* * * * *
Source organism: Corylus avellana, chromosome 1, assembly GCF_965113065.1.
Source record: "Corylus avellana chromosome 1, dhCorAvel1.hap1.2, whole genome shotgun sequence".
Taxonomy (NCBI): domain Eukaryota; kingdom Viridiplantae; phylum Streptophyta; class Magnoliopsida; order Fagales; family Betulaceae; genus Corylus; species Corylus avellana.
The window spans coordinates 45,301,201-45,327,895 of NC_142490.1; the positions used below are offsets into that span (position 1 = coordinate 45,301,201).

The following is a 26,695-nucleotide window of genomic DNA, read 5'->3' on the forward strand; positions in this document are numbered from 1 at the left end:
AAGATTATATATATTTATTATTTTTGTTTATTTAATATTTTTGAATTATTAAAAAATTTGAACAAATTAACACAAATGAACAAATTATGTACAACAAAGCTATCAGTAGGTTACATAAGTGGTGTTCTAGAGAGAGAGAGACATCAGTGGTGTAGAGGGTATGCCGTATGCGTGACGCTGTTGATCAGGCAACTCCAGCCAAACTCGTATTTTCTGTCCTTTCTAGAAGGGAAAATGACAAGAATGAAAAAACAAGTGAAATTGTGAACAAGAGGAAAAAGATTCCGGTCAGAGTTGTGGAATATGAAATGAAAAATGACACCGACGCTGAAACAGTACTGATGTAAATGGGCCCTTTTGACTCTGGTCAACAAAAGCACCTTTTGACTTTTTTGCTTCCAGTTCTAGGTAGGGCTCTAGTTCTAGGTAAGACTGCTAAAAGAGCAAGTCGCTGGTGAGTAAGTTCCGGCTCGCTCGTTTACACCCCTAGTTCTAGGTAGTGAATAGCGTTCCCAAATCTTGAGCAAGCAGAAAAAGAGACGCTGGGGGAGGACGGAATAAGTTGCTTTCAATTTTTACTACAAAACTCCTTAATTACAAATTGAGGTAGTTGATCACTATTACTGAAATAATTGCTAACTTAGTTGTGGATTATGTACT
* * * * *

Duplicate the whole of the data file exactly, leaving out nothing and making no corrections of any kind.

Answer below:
Source organism: Corylus avellana, chromosome 1, assembly GCF_965113065.1.
Source record: "Corylus avellana chromosome 1, dhCorAvel1.hap1.2, whole genome shotgun sequence".
Taxonomy (NCBI): domain Eukaryota; kingdom Viridiplantae; phylum Streptophyta; class Magnoliopsida; order Fagales; family Betulaceae; genus Corylus; species Corylus avellana.
The window spans coordinates 45,301,201-45,327,895 of NC_142490.1; the positions used below are offsets into that span (position 1 = coordinate 45,301,201).

The following is a 26,695-nucleotide window of genomic DNA, read 5'->3' on the forward strand; positions in this document are numbered from 1 at the left end:
AAGATTATATATATTTATTATTTTTGTTTATTTAATATTTTTGAATTATTAAAAAATTTGAACAAATTAACACAAATGAACAAATTATGTACAACAAAGCTATCAGTAGGTTACATAAGTGGTGTTCTAGAGAGAGAGAGACATCAGTGGTGTAGAGGGTATGCCGTATGCGTGACGCTGTTGATCAGGCAACTCCAGCCAAACTCGTATTTTCTGTCCTTTCTAGAAGGGAAAATGACAAGAATGAAAAAACAAGTGAAATTGTGAACAAGAGGAAAAAGATTCCGGTCAGAGTTGTGGAATATGAAATGAAAAATGACACCGACGCTGAAACAGTACTGATGTAAATGGGCCCTTTTGACTCTGGTCAACAAAAGCACCTTTTGACTTTTTTGCTTCCAGTTCTAGGTAGGGCTCTAGTTCTAGGTAAGACTGCTAAAAGAGCAAGTCGCTGGTGAGTAAGTTCCGGCTCGCTCGTTTACACCCCTAGTTCTAGGTAGTGAATAGCGTTCCCAAATCTTGAGCAAGCAGAAAAAGAGACGCTGGGGGAGGACGGAATAAGTTGCTTTCAATTTTTACTACAAAACTCCTTAATTACAAATTGAGGTAGTTGATCACTATTACTGAAATAATTGCTAACTTAGTTGTGGATTATGTACT